You may be eating ‘cricket chips’ sooner than you think
Those who know their Bible stories by heart remember the “John The Baptist diet” – locusts and honey.
Wired.com reported that the world may just turn to an insect diet as a source of protein in the future as population increases and food production fails to catch up.
But we may not have to see soft thorax, crunchy wings and thin antennae as cricket farms abroad turn the insects into flour and make them into snack bars, pastas and chips.
Sales of edible insects worldwide could reportedly top $500 million by 2023.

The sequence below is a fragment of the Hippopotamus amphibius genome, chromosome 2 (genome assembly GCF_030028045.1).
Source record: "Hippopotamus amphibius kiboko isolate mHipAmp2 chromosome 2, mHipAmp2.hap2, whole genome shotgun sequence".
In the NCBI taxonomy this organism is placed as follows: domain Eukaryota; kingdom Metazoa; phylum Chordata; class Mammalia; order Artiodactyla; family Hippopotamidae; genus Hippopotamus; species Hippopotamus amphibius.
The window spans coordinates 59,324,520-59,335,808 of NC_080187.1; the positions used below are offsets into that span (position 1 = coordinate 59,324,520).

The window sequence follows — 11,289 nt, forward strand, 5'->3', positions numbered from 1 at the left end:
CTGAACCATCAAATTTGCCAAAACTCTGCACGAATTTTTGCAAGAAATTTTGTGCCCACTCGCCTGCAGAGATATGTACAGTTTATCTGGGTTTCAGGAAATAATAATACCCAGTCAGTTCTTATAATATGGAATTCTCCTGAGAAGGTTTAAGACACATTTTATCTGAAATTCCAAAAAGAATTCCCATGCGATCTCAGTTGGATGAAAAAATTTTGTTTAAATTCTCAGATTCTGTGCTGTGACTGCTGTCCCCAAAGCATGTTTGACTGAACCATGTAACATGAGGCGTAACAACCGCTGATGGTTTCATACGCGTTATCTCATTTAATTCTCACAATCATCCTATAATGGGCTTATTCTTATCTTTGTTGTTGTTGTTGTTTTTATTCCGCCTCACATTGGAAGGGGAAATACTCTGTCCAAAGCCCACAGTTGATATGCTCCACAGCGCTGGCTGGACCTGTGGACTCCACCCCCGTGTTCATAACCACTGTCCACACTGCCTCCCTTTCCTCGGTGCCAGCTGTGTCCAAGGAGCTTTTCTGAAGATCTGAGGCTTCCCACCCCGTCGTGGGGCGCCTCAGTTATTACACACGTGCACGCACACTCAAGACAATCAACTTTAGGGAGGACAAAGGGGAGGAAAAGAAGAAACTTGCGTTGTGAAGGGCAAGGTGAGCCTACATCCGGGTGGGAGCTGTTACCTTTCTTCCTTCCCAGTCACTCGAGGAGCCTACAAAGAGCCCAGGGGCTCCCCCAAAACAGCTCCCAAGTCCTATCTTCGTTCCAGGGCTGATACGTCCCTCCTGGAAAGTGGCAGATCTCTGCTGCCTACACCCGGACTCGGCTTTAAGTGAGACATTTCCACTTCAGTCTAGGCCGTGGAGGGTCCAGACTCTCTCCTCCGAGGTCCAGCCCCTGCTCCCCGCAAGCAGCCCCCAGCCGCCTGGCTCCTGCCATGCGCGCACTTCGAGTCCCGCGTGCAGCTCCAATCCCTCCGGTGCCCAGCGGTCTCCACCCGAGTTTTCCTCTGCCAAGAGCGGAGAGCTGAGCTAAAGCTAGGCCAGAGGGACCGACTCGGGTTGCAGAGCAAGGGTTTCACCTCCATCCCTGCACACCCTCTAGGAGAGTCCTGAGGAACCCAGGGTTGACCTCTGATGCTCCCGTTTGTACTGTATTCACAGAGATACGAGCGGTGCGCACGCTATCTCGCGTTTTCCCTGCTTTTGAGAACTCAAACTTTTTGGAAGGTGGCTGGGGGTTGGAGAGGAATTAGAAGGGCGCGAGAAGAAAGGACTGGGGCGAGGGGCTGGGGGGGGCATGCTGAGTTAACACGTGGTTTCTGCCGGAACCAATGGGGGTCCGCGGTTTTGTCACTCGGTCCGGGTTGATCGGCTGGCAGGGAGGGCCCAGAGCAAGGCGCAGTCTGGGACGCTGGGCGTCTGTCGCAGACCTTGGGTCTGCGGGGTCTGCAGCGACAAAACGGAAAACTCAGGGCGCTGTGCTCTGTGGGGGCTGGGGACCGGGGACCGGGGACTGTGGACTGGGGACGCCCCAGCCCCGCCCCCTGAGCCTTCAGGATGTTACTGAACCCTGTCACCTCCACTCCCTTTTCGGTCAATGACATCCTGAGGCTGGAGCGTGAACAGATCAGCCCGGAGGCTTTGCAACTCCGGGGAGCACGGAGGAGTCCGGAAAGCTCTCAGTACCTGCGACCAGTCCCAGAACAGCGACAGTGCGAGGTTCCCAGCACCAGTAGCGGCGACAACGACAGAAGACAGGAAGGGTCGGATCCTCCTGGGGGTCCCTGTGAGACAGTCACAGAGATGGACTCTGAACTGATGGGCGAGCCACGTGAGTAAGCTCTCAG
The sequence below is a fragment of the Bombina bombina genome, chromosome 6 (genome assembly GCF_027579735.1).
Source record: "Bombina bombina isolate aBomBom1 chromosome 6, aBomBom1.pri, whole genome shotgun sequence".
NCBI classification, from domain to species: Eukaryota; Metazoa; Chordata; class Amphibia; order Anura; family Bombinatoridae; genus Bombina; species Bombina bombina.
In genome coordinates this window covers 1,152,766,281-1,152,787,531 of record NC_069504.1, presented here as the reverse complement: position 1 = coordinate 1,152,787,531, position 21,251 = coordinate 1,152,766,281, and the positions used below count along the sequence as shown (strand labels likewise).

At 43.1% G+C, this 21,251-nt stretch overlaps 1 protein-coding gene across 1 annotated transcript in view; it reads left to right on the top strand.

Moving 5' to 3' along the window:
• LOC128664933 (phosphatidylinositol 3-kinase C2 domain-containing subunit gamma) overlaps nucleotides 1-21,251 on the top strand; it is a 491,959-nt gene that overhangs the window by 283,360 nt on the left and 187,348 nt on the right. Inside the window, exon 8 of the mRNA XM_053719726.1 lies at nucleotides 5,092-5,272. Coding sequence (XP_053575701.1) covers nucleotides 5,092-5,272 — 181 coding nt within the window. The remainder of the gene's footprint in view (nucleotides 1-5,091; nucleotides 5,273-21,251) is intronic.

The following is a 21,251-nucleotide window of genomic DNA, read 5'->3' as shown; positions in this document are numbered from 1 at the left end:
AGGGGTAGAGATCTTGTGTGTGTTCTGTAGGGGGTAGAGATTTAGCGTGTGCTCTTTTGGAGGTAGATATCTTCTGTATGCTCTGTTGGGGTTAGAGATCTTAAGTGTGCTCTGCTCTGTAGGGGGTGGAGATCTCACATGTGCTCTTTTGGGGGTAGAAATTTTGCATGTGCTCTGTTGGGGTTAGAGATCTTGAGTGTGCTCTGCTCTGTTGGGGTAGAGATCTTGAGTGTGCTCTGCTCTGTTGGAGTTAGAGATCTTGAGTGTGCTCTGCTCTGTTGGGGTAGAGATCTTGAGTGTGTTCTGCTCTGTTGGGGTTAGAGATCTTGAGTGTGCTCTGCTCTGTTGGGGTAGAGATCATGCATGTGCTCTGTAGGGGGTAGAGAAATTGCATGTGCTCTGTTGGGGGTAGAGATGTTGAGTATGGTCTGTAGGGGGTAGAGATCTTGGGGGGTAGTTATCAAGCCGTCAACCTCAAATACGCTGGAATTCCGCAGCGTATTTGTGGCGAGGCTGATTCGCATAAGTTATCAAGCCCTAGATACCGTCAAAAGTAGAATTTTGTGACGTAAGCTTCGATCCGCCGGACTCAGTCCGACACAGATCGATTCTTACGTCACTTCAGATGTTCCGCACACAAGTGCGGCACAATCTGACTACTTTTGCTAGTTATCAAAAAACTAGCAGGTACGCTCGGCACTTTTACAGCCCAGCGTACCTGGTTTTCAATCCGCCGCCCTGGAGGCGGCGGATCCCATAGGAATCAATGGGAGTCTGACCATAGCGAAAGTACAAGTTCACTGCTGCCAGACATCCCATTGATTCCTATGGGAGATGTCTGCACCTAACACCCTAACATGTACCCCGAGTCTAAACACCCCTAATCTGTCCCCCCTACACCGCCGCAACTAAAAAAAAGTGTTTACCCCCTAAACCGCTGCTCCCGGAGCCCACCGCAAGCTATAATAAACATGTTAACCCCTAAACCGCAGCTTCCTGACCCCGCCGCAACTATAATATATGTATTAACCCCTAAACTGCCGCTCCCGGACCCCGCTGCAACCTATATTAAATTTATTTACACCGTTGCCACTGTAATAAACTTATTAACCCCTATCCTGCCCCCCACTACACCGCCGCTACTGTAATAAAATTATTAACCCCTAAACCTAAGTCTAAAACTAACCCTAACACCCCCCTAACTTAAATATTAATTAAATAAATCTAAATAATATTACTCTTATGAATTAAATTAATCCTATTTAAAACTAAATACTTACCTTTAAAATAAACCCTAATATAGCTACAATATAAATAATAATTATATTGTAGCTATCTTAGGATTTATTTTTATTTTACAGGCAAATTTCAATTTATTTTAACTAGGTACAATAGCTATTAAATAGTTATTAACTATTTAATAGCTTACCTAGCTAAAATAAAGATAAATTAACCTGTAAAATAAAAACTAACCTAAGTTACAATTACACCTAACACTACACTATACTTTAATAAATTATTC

They occupy less space than cattle and require less food and water.
Wired said a cricket farm in Ontario, Canada cares for 100 million crickets and churns out 1,500 pounds of “cricket flour” a week.
Venture capitalists are reportedly cashing in, with cricket farm startup Exo reaping $4 million in funding.
Closer to home, Filipinos eat locusts, ants, salagubang and other local insects either fresh or dried.